RISE continues outreach efforts to educate public


May 26, 2021



Advocacy mobilization has been the focus for Responsibility for a Sound Environment (RISE) in 2021. As I write this, we are five months into our new five-year strategic plan, and nearly as many months into the Biden administration, so we have many opportunities to tell our industry’s story.

Two important new initiatives, both launched in March, are helping us amplify our voice in conversations about pesticides with newly appointed and elected federal and state lawmakers and regulators:

1. We launched the RISE Grassroots Network, which we hope will become part of a larger industry action network. The goal of this initiative is to prepare, resource and quickly mobilize on issues to amplify our advocacy. We see it as complementing other industry grassroots programs, especially those of national and state partners. We’ll also be working with people who need to connect with other industry stakeholders and resources. Our new grassroots manager, Megan Striegel, will be growing this network and taking best practices from our national partners, including the National Pest Management Association.

2. We are now able to share powerful new opinion research results, showing people’s overwhelming support for the federal and state pesticide regulatory framework. One of the most important aspects of successful advocacy is having messaging that is relatable and effective. We found in focus groups and in a national survey that there is a shift to a more pragmatic, science-based approach to pesticides among voters. People are more aware of the need to have access to safe and effective products. The COVID-19 pandemic appears to be a contributor, with people increasingly guided by science-based approaches that rely on expert findings and data. Our research found that 80 percent of people agree pesticide products are necessary to “protect my home, health, and community from invasive weeds and pests.”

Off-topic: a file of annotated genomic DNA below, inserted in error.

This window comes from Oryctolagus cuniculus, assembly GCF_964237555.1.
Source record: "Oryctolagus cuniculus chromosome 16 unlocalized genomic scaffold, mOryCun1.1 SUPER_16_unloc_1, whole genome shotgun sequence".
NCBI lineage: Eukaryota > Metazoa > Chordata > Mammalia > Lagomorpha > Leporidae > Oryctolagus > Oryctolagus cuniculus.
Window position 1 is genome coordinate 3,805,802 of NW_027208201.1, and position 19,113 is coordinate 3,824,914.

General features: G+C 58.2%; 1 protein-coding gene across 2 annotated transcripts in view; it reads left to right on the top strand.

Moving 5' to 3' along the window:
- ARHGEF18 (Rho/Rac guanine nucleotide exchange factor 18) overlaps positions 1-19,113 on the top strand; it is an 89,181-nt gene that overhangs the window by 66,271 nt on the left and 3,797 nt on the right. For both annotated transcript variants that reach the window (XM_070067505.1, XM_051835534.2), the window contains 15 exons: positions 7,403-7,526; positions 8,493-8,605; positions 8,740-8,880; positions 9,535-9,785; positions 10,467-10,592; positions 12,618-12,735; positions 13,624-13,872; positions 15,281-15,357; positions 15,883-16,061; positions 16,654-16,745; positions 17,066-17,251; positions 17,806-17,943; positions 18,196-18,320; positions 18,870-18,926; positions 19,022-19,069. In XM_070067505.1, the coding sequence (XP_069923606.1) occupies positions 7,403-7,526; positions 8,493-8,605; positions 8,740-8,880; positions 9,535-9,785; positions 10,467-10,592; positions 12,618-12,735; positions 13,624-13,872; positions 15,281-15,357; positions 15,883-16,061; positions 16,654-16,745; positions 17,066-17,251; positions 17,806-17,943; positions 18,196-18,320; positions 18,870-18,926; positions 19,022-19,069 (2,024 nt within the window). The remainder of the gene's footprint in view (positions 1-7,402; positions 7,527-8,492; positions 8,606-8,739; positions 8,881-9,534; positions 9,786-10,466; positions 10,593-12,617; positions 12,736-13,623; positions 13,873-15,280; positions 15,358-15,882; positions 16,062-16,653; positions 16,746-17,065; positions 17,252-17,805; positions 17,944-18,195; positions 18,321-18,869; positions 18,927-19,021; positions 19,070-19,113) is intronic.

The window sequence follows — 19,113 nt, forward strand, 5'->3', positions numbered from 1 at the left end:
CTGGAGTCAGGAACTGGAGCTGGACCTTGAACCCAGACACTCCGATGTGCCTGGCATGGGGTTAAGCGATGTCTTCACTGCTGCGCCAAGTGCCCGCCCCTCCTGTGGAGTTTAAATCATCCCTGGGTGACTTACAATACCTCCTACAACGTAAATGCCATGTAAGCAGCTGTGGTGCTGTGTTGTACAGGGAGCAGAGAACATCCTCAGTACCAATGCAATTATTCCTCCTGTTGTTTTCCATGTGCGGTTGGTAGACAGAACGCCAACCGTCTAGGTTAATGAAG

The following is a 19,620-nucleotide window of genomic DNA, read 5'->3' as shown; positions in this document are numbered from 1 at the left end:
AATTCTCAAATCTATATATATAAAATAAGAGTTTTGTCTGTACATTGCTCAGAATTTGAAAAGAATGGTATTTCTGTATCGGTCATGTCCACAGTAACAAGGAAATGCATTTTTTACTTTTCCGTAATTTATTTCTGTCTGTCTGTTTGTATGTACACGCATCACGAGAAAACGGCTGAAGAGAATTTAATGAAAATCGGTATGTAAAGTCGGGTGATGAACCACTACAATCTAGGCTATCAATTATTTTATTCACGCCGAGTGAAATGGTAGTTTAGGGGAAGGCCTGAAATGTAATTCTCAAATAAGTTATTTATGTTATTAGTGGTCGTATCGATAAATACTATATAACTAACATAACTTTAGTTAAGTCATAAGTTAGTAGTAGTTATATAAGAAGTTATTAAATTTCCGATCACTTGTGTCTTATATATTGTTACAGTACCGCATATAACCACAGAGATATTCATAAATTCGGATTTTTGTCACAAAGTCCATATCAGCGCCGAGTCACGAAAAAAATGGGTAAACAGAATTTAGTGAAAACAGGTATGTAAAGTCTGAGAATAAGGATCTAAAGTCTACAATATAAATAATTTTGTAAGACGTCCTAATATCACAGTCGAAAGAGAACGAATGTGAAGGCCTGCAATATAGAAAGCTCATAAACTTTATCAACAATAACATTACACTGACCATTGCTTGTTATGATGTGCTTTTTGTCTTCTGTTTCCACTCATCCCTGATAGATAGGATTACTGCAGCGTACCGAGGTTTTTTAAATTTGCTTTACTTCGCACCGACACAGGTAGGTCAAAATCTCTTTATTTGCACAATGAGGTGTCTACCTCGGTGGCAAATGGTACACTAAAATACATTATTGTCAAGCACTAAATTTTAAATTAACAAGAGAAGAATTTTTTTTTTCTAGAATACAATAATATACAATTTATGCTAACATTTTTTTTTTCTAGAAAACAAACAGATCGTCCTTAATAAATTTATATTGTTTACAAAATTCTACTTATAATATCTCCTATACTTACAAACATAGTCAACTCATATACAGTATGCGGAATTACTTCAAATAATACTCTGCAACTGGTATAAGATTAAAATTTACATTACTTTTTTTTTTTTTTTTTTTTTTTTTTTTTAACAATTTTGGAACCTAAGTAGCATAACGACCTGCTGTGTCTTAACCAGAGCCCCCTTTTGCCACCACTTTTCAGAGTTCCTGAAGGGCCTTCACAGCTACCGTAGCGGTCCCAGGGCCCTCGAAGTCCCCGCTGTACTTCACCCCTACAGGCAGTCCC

On the surface, virtually no participants in our research believe changing the current regulatory framework and removing state or federal preemption and regulation is good public policy. Most people can clearly identify the consequences of enacting laws repealing or changing the current framework, and question how such laws could be enforced. Eighty-three percent of research respondents think the extensive scientific review and regulatory process for pesticides at the federal and state levels ensures pesticide products can safely and effectively protect public health, safety and property. More tellingly, they do not think the current scientific review and regulatory process for pesticides at the federal and state levels is broken and needs to be fixed.

Further, the U.S. Environmental Protection Agency (EPA) and federal government are largely viewed as trustworthy, with the expertise and resources to effectively regulate pesticide products. The EPA and other federal agencies are particularly credible, given that most people believe they are non-partisan organizations.

By sharing a few facts about the regulatory framework, and by mentioning familiar professional treatments for rodents and termites, we can build understanding with most voters and policy professionals. Connecting everyone in our industry with this messaging is a primary goal for 2021. At press time, we have active state bills seeking to repeal state pesticide preemption laws, and we have a federal bill that would seek to change our pesticide regulatory framework, including granting express authority for localities to regulate pesticides. (Editor’s Note: For more on this topic, please see our March 2021 cover story here: 5 regulatory issues to watch in 2021.)

Along with our day-to-day advocacy work, we all have a great opportunity to talk about pesticide regulation in a factual way that really resonates with people. We are working to make those connections and share the research insights.

Megan Provost

Megan Provost

Pesticide regulation talking points

When talking about pesticide regulation policy to your local lawmakers, or even to customers who want to learn more about how pesticides are regulated, consider the following. You also can use and refer to the RISE website, PestFacts.org.

  • The U.S. Environmental Protection Agency (EPA) has responsibility for federal regulation of all pesticides claiming efficacy for a specific pest. All such products for sale in the United States must have an EPA registration.
  • The EPA evaluates scientific data, intended use, and effectiveness of a pesticide product to determine both the risks and the benefits of the product.

PROVOST is president of Responsible Industry for a Sound Environment (RISE). She may be reached at 202-872-3860 or RISE@pestfacts.org.

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